Bangladesh party says hundreds of supporters held before polls

Bangladeshi policewomen stand guard outside the office of the Bangladesh Nationalist Party (BNP). (AP file photo)
Updated 10 December 2018
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Bangladesh party says hundreds of supporters held before polls

  • Ahmed denied this, saying the crackdown was a political “blueprint” by the ruling party to intimidate its opponents

DHAKA: Bangladesh’s opposition party Sunday said nearly 2,000 of its supporters have been arrested on trumped-up charges in a crackdown aimed at derailing its campaign just weeks from a general election.
The Bangladesh Nationalist Party, which is seeking to unseat Prime Minister Sheikh Hasina on December 30, said at least 1,972 party officials and grassroots campaigners had been detained since the election was announced a month ago.
The arrests are yet another blow for a beleaguered opposition whose leader Khaleda Zia has been jailed for corruption and barred from running against arch-rival Hasina, who is seeking a third consecutive term.
The opposition boycotted the 2014 election, saying it was rigged against Zia in favor of Hasina and her ruling Awami League party.
BNP spokesman Rizvi Ahmed told AFP the majority of party cadres rounded up since late November in the police sweep were still behind bars.
“They have filed hundreds of ghost, or fictitious cases, against our party workers and leaders,” he said.
Another party official said at least 11 opposition candidates had also been detained before official campaigning begins Monday.
“Six of them are still in the jail,” said the official, who declined to be named.
Police have said those arrested had outstanding warrants or were wanted over alleged connections to ongoing cases.
Ahmed denied this, saying the crackdown was a political “blueprint” by the ruling party to intimidate its opponents.
“The government wants to hold a lopsided election. These arrests are just to create fear among the people, so that they don’t go to vote,” he said.
The opposition also accused police officials in Chittagong, a southern city, of campaigning on behalf of the Awami League. Police in the port city denied the allegations.
The arrests further hinder an already battered alliance of opposition parties, led by the BNP, which have seen their core leadership jailed on charges they say are fabricated.
Zia, a two-time former prime minister and friend-turned-foe to Hasina, was last month ordered by a court to stay behind bars for a decade for graft.
Her supporters say the charges are politically motivated to stymie Hasina’s chief political threat.
Zia’s son, a potential heir to the BNP throne, was sentenced in absentia to life behind bars while hundreds of other loyalists have been arrested or jailed, party officials say.
Just a month from the polls, the BNP has not announced an alternative candidate to run against Hasina, whose rule has been marred by allegations of rights abuses and intolerance for dissent.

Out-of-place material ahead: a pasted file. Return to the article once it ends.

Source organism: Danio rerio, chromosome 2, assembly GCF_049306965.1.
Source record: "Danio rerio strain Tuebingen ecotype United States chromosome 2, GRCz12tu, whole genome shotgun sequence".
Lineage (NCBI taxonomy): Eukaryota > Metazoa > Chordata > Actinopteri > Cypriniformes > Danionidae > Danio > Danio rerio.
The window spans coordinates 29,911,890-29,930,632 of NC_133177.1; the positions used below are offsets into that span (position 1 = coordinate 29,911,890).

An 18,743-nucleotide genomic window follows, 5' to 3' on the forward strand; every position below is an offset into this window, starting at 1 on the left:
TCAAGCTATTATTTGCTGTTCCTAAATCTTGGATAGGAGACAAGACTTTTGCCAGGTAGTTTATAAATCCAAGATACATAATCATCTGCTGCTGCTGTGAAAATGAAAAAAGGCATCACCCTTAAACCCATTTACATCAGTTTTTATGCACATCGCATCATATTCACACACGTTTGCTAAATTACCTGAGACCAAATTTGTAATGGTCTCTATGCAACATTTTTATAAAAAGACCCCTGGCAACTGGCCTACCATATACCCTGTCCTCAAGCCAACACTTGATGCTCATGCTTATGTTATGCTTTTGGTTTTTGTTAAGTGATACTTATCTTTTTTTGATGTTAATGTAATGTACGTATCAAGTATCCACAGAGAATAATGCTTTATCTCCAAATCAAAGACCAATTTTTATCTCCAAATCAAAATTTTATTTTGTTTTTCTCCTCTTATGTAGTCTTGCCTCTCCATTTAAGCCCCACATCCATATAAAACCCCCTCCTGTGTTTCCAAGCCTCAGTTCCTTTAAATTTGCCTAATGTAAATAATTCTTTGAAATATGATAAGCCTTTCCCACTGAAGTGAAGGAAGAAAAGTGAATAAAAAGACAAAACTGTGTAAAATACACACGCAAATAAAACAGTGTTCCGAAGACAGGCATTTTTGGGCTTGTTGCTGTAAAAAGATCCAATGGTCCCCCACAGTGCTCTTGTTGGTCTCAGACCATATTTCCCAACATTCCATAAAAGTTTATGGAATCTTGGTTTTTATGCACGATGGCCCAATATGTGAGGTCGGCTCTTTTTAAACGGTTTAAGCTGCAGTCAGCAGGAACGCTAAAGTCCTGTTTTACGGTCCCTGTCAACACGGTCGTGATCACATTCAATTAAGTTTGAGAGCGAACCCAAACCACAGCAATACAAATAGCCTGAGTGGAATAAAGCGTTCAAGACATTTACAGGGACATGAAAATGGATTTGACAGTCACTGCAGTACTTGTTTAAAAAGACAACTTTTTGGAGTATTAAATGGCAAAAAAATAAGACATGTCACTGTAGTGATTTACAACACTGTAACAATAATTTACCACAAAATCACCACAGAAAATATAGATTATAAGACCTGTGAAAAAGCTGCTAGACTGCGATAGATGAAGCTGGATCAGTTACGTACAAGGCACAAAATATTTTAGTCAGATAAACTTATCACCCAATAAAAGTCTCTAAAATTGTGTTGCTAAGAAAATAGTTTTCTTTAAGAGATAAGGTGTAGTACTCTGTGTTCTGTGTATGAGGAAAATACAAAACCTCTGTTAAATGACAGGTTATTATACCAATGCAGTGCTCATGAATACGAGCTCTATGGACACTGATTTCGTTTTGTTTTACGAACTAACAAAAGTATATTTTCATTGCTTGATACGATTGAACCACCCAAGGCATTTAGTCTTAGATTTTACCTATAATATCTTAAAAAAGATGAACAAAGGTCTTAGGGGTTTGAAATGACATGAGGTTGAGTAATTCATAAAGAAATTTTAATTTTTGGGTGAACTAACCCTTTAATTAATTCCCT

Bangladesh has been led by either Zia or Hasina since the 1990s and the two powerful women have turned from close allies to fierce enemies.
Hasina has refused to allow a caretaker government to oversee the country during the campaign period.


Police fire tear gas as Greeks rally over Macedonia name deal

Updated 19 min 26 sec ago
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Police fire tear gas as Greeks rally over Macedonia name deal

  • Many Greeks believe the name Macedonia implies a territorial claim over their country's own northern region of that name

ATHENS: Police fired tear gas to disperse protesters outside parliament on Sunday as tens of thousands of Greeks rallied in Athens to protest against a name deal with Macedonia.
Central Athens turned into a sea of people holding blue and white Greek flags as thousands came from all over the country to rally against the accord to name the ex-Yugoslav state North Macedonia.
Many Greeks believe the name Macedonia implies a territorial claim over their country's own northern region of that name.
The issue evokes strong emotions among Greeks who consider Macedonia, the ancient kingdom ruled by Alexander the Great, to be an integral part of their homeland and heritage.
The accord, signed by the two governments, unblocks the ex-Yugoslav republic's desire to join NATO and the European Union once ratified by Greece's parliament.
"We cannot stomach this deal, to give away our Macedonia, our history," said pensioner Amalia Savrami, 67, as she waved a large Greek flag on Athens's Syntagma Square.
"Macedonia is Greek, period."
Locals said the Athens rally was the largest in decades, easily outdoing rallies against austerity in previous years.
Macedonia declared independence in 1991, avoiding the violence that accompanied much of the break-up of Yugoslavia. Prime Minister Zoran Zaev has sought to accelerate the country's bid to join the EU and NATO and to work on resolving the decades-old name dispute with Greece.
Greece had agreed that until the name dispute is resolved, its northern neighbour, with a population of about 2 million, could be referred to internationally as "FYROM" - Former Yugoslav Republic of Macedonia. That is the name under which it was admitted to the United Nations in 1993.
Settling the issue would be hailed as a success by Greek Prime Minister Alexis Tsipras, whose left-right coalition came to power in 2015. He won a confidence motion this month after the junior partner in his coalition pulled out.
The agreement with Skopje had strained relations with the right-wing Independent Greeks party, his coalition ally, which objected to the use of Macedonia in any agreed name.